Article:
Director Rudolph Maté cut his teeth working for Hitch (Foreign Correspondent) among others, and the Master’s influence is pretty apparent in the pupil.

***1/2 (out of 5)

[Check out our podcast of DOA here!]


Halloween 2018

Faulkner wrote, “Memory believes before knowing remembers,” and many of us believed when we first saw Halloween. And even if it was before our time, its shadows continue to flicker.

We know that Carpenter’s Halloween is one of the all-time great horror films. It’s a starter on any classic horror roster, and whether it laces up with Martyrs, Maniac, Suspiria, Texas Chainsaw Massacre or Night of the Living Dead is up for debate, its inclusion on the team NEVER is.

Our pal Jonathan at Daily Dead says in his Halloween review that studio releases often cater to those who “haven’t built up their horror IQ,” and while that may sound dismissive, it’s true.  We’re beating metaphors with a lead pipe here, but Halloween is to Joseph Conrad, what The Purge is to E.L. James. It’s Beethoven to Annabelle’s Cardi B.

So yeah, it goes without saying that Michael Myers’ work boots are tough to fill.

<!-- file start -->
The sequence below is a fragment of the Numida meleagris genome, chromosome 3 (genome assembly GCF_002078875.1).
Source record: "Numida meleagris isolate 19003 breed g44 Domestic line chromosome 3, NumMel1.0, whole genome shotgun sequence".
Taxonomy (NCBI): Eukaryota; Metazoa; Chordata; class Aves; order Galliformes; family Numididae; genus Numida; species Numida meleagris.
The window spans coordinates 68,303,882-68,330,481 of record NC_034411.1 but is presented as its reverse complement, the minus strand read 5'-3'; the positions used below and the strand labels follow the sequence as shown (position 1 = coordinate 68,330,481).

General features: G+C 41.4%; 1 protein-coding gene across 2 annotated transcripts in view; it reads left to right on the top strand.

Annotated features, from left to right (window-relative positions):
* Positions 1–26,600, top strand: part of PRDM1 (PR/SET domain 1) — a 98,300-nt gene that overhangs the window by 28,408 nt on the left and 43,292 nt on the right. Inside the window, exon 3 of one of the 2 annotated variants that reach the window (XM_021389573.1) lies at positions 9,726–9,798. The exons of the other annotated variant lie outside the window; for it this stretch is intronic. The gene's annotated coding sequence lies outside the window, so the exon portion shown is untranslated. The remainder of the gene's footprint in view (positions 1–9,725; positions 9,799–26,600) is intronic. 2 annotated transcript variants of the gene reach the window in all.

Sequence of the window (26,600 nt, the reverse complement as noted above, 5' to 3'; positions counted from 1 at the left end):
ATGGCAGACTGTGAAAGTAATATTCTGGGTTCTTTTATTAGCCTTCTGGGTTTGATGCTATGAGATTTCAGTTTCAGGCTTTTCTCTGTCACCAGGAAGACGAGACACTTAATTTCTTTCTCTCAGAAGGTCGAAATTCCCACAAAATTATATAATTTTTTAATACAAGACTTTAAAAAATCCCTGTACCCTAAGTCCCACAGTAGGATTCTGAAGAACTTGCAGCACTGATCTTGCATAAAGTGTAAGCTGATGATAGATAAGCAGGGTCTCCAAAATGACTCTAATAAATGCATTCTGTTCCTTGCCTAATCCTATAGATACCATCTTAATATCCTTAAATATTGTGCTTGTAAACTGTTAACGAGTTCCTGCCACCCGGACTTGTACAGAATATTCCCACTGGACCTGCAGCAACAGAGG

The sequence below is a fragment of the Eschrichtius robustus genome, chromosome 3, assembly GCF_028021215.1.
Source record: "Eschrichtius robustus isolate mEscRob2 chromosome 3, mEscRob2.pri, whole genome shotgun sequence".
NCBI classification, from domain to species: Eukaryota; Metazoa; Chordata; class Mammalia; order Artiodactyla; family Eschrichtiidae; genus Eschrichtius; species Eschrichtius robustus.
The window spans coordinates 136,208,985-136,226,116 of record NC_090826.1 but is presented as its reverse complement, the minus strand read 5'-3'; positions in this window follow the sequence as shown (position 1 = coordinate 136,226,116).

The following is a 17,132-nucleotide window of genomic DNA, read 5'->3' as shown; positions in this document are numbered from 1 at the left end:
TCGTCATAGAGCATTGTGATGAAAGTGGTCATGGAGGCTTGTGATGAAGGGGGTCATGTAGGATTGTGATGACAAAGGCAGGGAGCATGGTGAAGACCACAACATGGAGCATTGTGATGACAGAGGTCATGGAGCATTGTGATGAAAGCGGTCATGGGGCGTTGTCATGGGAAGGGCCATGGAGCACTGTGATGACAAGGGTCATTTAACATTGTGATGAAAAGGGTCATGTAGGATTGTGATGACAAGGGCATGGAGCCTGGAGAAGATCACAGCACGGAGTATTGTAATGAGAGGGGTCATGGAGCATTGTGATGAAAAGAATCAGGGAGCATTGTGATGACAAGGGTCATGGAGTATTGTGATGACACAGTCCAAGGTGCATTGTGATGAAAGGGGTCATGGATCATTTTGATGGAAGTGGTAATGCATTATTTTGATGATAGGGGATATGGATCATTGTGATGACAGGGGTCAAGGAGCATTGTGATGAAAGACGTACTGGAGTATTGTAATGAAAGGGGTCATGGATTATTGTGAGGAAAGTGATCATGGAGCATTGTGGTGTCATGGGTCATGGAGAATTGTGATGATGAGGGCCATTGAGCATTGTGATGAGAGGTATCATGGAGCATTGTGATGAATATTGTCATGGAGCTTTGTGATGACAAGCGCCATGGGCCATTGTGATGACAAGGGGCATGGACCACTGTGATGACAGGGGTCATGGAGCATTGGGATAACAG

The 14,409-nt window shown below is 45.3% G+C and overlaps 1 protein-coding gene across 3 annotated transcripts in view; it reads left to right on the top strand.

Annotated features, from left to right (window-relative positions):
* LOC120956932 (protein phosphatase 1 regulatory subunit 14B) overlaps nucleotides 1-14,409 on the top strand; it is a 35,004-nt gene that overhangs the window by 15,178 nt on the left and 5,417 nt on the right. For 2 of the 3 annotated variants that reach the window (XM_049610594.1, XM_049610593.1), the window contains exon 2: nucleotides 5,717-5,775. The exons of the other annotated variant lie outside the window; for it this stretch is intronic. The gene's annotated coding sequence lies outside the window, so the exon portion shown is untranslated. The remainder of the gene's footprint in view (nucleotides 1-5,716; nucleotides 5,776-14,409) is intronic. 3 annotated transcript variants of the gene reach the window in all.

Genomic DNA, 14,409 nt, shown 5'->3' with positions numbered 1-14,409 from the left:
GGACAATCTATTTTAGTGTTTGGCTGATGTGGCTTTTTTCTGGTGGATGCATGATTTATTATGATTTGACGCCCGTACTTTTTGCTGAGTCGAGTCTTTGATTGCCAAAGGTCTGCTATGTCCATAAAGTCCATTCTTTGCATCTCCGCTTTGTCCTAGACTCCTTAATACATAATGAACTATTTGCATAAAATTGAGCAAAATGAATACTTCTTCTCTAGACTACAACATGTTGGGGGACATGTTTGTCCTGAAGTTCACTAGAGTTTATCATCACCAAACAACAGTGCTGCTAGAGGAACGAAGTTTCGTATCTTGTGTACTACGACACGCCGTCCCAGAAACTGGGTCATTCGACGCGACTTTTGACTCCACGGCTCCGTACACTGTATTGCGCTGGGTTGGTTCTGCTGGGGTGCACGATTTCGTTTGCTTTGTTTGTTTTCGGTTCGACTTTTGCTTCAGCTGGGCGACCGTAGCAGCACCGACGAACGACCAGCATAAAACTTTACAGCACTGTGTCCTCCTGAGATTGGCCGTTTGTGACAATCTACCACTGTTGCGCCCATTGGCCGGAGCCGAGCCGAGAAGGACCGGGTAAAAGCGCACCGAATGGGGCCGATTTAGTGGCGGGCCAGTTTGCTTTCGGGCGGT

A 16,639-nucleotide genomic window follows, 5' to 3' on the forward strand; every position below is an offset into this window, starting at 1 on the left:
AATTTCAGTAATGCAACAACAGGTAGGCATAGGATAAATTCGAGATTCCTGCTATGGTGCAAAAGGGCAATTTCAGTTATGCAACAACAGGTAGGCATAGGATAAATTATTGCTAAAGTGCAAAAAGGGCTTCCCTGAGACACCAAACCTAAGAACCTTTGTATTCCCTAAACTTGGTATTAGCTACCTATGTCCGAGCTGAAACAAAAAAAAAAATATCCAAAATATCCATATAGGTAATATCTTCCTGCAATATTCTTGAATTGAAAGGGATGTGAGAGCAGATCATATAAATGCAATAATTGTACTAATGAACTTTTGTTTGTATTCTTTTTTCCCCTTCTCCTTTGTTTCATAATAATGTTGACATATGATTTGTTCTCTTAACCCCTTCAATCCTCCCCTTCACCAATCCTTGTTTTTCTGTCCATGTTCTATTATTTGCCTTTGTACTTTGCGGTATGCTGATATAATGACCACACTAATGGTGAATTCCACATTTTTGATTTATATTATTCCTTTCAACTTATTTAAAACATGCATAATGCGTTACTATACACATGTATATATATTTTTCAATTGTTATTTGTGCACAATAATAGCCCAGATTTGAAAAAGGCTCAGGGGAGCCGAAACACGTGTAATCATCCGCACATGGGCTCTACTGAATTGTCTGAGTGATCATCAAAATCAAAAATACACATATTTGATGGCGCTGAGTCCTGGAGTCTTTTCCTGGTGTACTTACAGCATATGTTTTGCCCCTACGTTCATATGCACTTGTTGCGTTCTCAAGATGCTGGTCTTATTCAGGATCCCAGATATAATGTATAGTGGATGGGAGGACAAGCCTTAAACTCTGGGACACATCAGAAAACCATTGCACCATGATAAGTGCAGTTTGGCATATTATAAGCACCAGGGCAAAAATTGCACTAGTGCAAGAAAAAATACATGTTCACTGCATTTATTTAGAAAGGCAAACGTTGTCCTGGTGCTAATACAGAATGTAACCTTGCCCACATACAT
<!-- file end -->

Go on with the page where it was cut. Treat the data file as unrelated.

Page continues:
Enter Blumhouse and director David Gordon Green.

Halloween 2018 wipes the sequel slate clean and gives us Laurie Strode in PTSD survivalist mode. In the interceding four decades that MM’s been confined to an insane asylum, it seems like the hulking killer has gotten more intensive therapy than his victims.

Laurie (Jamie Lee Curtis) is now a wigged out granny (here, referred to oddly and formally as “Grandmother,” …but not all of us were lucky enough to nave a nona or an oma).

She’s a reclusive drunk who’s hunkered down in a home that doubles as a fortress and bomb shelter, with a sliding escape hatch buried under a kitchen counter (daughter Karen ruefully quips, “welcome to my childhood”).

It’s rare (and ballsy) to explore Laurie’s psyche (and the impact its had on her immediate family), to this great an extent. She’s estranged from the rest of the Strodes, save for granddaughter Allyson (the sweetly compelling and headstrong Andi Matichak).